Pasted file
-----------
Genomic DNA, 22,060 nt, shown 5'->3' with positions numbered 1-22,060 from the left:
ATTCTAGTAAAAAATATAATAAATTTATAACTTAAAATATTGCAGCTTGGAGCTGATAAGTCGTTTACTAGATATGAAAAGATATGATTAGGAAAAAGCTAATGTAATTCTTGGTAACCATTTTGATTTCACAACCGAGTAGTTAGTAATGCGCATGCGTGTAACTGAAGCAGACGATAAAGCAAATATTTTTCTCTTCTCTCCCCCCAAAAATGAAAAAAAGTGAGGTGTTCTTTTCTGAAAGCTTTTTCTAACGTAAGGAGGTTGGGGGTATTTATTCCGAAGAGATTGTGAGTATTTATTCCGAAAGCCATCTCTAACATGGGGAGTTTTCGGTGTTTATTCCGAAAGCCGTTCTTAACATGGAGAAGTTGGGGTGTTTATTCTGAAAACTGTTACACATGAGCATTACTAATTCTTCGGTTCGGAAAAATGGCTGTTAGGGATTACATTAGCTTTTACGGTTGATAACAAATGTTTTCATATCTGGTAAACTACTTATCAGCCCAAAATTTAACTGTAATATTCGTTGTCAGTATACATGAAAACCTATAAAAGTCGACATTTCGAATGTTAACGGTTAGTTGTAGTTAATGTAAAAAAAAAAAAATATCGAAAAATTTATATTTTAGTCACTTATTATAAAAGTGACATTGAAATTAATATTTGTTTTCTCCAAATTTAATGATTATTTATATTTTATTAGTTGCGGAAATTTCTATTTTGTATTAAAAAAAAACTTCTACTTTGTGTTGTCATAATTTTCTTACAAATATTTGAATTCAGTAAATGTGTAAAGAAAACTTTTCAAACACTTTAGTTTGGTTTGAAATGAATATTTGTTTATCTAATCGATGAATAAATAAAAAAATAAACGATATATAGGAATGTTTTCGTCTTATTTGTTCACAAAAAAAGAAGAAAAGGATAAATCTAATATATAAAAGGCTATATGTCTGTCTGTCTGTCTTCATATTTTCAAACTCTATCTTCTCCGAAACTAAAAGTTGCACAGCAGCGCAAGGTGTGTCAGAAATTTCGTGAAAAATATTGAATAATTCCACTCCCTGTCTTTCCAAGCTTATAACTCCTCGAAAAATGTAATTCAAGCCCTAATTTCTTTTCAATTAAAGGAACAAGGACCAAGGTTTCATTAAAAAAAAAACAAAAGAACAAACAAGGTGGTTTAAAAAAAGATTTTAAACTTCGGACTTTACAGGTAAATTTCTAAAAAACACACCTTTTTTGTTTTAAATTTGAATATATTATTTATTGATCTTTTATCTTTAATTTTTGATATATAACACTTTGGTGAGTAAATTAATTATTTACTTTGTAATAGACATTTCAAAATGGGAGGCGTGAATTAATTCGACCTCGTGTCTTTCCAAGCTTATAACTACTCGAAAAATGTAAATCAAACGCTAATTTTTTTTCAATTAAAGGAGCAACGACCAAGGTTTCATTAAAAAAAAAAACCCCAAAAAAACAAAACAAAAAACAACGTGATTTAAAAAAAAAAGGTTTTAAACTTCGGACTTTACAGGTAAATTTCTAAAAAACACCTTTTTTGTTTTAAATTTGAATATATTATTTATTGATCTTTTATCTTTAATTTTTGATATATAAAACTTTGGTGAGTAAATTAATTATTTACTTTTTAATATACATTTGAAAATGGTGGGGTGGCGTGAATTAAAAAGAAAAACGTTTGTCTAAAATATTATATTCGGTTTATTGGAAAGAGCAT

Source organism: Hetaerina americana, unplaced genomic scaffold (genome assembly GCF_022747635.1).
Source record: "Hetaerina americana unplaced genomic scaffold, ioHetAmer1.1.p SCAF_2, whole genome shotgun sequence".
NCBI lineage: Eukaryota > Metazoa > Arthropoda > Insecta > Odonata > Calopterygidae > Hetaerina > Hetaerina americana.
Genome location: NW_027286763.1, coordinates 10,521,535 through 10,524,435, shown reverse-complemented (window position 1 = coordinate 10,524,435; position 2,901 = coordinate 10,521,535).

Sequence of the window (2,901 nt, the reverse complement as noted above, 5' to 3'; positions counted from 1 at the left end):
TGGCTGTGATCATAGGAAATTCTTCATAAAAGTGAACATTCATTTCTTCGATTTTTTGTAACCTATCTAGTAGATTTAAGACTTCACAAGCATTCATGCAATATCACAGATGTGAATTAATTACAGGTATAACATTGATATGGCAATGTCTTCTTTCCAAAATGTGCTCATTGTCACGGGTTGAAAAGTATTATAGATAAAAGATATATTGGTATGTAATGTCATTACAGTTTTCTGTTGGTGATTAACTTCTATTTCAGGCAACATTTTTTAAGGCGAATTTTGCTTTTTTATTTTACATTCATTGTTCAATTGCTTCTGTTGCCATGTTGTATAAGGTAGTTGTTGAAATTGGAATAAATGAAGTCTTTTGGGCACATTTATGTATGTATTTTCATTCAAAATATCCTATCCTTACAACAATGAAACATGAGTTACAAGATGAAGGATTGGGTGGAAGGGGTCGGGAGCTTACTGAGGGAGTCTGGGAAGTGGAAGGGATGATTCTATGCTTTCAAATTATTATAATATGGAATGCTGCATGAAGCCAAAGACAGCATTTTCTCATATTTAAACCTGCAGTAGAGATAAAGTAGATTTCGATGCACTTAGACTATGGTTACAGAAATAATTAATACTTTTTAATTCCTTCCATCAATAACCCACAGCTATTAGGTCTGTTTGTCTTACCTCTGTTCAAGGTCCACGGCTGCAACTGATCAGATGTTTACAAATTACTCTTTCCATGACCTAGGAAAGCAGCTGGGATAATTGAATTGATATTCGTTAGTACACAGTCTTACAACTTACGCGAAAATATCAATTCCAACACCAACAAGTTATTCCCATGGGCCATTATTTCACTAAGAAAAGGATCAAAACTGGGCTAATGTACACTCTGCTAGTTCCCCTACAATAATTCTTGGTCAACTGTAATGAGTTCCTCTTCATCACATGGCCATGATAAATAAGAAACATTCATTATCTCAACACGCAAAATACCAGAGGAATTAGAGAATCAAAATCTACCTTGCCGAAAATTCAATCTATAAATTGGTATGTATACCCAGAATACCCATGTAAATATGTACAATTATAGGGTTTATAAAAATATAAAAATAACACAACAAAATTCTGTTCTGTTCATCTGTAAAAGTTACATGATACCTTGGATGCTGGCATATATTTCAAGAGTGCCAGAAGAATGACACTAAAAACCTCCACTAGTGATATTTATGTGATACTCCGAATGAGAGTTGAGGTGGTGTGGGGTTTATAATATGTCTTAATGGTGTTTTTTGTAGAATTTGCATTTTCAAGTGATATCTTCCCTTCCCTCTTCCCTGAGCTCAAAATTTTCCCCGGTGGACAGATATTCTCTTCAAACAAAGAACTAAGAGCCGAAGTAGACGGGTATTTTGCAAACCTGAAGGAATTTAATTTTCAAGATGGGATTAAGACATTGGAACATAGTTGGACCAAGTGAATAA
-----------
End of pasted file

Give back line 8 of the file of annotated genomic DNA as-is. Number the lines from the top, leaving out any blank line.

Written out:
TGGCTGTGATCATAGGAAATTCTTCATAAAAGTGAACATTCATTTCTTCGATTTTTTGTAACCTATCTAGTAGATTTAAGACTTCACAAGCATTCATGCAATATCACAGATGTGAATTAATTACAGGTATAACATTGATATGGCAATGTCTTCTTTCCAAAATGTGCTCATTGTCACGGGTTGAAAAGTATTATAGATAAAAGATATATTGGTATGTAATGTCATTACAGTTTTCTGTTGGTGATTAACTTCTATTTCAGGCAACATTTTTTAAGGCGAATTTTGCTTTTTTATTTTACATTCATTGTTCAATTGCTTCTGTTGCCATGTTGTATAAGGTAGTTGTTGAAATTGGAATAAATGAAGTCTTTTGGGCACATTTATGTATGTATTTTCATTCAAAATATCCTATCCTTACAACAATGAAACATGAGTTACAAGATGAAGGATTGGGTGGAAGGGGTCGGGAGCTTACTGAGGGAGTCTGGGAAGTGGAAGGGATGATTCTATGCTTTCAAATTATTATAATATGGAATGCTGCATGAAGCCAAAGACAGCATTTTCTCATATTTAAACCTGCAGTAGAGATAAAGTAGATTTCGATGCACTTAGACTATGGTTACAGAAATAATTAATACTTTTTAATTCCTTCCATCAATAACCCACAGCTATTAGGTCTGTTTGTCTTACCTCTGTTCAAGGTCCACGGCTGCAACTGATCAGATGTTTACAAATTACTCTTTCCATGACCTAGGAAAGCAGCTGGGATAATTGAATTGATATTCGTTAGTACACAGTCTTACAACTTACGCGAAAATATCAATTCCAACACCAACAAGTTATTCCCATGGGCCATTATTTCACTAAGAAAAGGATCAAAACTGGGCTAATGTACACTCTGCTAGTTCCCCTACAATAATTCTTGGTCAACTGTAATGAGTTCCTCTTCATCACATGGCCATGATAAATAAGAAACATTCATTATCTCAACACGCAAAATACCAGAGGAATTAGAGAATCAAAATCTACCTTGCCGAAAATTCAATCTATAAATTGGTATGTATACCCAGAATACCCATGTAAATATGTACAATTATAGGGTTTATAAAAATATAAAAATAACACAACAAAATTCTGTTCTGTTCATCTGTAAAAGTTACATGATACCTTGGATGCTGGCATATATTTCAAGAGTGCCAGAAGAATGACACTAAAAACCTCCACTAGTGATATTTATGTGATACTCCGAATGAGAGTTGAGGTGGTGTGGGGTTTATAATATGTCTTAATGGTGTTTTTTGTAGAATTTGCATTTTCAAGTGATATCTTCCCTTCCCTCTTCCCTGAGCTCAAAATTTTCCCCGGTGGACAGATATTCTCTTCAAACAAAGAACTAAGAGCCGAAGTAGACGGGTATTTTGCAAACCTGAAGGAATTTAATTTTCAAGATGGGATTAAGACATTGGAACATAGTTGGACCAAGTGAATAA